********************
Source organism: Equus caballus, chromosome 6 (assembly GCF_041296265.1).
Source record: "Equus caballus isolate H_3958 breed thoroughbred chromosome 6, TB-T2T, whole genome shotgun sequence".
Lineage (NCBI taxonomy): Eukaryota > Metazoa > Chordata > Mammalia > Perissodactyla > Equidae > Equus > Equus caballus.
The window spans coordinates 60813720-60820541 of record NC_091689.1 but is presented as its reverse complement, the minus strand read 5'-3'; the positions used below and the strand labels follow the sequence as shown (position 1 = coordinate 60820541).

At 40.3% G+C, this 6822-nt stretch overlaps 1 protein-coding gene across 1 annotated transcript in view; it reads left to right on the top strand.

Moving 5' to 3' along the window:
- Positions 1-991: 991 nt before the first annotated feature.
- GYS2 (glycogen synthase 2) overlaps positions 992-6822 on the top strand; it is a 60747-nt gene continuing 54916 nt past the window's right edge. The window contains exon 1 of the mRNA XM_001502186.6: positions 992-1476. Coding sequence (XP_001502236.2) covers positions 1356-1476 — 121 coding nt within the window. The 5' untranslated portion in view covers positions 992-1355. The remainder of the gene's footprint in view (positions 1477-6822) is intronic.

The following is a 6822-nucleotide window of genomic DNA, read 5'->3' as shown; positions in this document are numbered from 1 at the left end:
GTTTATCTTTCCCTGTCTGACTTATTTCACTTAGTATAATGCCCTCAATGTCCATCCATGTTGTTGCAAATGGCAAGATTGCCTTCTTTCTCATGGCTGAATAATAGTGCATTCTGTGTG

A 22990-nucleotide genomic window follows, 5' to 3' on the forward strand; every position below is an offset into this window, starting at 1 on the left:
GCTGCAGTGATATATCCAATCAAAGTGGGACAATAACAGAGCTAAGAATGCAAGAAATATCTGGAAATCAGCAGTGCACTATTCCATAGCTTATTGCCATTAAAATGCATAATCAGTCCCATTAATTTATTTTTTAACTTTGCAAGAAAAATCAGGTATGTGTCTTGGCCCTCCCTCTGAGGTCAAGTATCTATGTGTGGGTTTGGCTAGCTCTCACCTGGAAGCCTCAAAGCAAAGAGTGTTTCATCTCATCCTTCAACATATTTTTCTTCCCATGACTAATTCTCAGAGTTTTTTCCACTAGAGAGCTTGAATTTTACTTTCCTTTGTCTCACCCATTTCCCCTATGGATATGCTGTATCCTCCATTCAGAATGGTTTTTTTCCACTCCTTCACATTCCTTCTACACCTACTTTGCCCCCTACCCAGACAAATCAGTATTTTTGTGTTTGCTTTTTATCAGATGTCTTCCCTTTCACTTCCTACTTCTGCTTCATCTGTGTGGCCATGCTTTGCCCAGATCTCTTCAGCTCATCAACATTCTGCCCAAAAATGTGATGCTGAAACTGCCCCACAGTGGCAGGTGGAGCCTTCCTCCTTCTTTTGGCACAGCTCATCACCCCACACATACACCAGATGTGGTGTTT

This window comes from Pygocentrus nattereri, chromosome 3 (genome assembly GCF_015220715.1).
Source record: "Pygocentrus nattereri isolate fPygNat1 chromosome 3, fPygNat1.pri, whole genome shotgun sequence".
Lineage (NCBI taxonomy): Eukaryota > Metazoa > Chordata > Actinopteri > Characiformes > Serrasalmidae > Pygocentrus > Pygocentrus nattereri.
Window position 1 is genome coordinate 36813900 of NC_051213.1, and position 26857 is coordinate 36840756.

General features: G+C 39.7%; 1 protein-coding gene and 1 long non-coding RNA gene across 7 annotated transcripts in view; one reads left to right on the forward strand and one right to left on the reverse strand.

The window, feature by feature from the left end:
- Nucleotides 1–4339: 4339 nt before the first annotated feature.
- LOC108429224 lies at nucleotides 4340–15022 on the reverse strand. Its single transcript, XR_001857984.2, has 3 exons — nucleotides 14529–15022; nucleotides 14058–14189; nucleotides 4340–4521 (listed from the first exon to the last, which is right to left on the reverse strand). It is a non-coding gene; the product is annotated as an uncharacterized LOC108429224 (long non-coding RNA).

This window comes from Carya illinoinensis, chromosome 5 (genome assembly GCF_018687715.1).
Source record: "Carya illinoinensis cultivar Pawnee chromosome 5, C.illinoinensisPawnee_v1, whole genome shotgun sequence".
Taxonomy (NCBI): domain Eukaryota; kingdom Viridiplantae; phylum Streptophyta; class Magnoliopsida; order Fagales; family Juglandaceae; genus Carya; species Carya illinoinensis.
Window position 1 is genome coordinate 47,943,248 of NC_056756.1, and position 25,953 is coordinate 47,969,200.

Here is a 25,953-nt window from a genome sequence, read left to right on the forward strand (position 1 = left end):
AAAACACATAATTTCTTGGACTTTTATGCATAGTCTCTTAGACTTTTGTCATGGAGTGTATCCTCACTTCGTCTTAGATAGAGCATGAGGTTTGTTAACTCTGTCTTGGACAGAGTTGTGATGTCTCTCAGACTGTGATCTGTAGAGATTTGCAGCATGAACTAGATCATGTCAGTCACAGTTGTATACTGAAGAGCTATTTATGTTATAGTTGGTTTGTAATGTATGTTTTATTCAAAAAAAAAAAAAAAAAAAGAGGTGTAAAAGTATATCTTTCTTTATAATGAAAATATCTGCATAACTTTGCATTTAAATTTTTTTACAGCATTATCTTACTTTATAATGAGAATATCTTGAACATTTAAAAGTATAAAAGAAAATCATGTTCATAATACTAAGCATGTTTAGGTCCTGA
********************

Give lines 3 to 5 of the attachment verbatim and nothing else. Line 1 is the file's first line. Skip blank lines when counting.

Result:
Lineage (NCBI taxonomy): Eukaryota > Metazoa > Chordata > Mammalia > Perissodactyla > Equidae > Equus > Equus caballus.
The window spans coordinates 60813720-60820541 of record NC_091689.1 but is presented as its reverse complement, the minus strand read 5'-3'; the positions used below and the strand labels follow the sequence as shown (position 1 = coordinate 60820541).

At 40.3% G+C, this 6822-nt stretch overlaps 1 protein-coding gene across 1 annotated transcript in view; it reads left to right on the top strand.